A Board’s Legal Responsibilities – Do They Know Them?

Is your board taking enough responsibility for your organization’s results in the world? Do your board members really understand how firmly the monkey is stuck on their back, so to say?

Let’s hope they recognize it!

Do Your Board Members Understand that the Monkey Is on Their Back

I really wonder if board members understand their incredible responsibility.They are the LEGAL GUARDIANS of your organization.

I’ve been thinking a lot about boards this month as I work on my new webinar series, “Create a Fired Up Board in Action for the Cause.”

I personally study “high performing boards” that I run across in my work. And I pay attention to what they are doing to be so successful.I find that many, many boards don’t even understand their legal job.

So let’s just lay this out.  I’m quoting from a great little web article from BoardSource, that aptly summarizes the legal responsibilities of boards.

These come from well-established principles of nonprofit corporation law. Most states have adopted some variation of these. And courts would use these to determine if a board member might have acted improperly.

These standards of conduct are usually described as the THREE DUTIES OF A NONPROFIT BOARD MEMBER:  duty of care, the duty of loyalty and the duty of obedience.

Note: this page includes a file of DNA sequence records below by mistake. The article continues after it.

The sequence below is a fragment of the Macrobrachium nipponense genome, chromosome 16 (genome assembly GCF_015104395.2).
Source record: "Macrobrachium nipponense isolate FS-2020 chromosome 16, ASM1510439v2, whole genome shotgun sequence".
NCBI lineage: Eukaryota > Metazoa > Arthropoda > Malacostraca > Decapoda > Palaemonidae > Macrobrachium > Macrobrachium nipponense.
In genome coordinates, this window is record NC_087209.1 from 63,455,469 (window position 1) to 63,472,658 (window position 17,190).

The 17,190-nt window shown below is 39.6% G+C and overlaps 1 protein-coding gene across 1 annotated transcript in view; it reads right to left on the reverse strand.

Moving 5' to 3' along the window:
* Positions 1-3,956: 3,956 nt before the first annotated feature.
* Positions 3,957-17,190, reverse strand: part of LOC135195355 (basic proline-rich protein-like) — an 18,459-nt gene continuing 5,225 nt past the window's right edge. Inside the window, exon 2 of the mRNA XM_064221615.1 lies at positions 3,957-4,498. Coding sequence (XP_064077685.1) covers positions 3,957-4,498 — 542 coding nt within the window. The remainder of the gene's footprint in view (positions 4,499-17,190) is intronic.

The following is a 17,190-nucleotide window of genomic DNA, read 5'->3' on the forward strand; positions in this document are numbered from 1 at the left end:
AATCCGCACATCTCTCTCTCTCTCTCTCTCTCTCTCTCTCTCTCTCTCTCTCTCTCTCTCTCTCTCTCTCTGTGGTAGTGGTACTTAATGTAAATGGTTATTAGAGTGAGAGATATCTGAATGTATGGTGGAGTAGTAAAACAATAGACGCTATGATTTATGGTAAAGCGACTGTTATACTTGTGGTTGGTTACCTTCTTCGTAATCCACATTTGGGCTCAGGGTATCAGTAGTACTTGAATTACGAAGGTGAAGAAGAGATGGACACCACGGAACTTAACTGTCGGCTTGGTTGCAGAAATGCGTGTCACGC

Duty of Care

The duty of care describes the level of competence that is expected of a board member, and is commonly expressed as the duty of “care that an ordinarily prudent person would exercise in a like position and under similar circumstances.” This means that a board member owes the duty to exercise reasonable care when he or she makes a decision as a steward of the organization.

Duty of Loyalty

The duty of loyalty is a standard of faithfulness; a board member must give undivided allegiance when making decisions affecting the organization. This means that a board member can never use information obtained as a member for personal gain, but must act in the best interests of the organization.

Duty of Obedience

The duty of obedience requires board members to be faithful to the organization’s mission. They are not permitted to act in a way that is inconsistent with the central goals of the organization. A basis for this rule lies in the public’s trust that the organization will manage donated funds to fulfill the organization’s mission.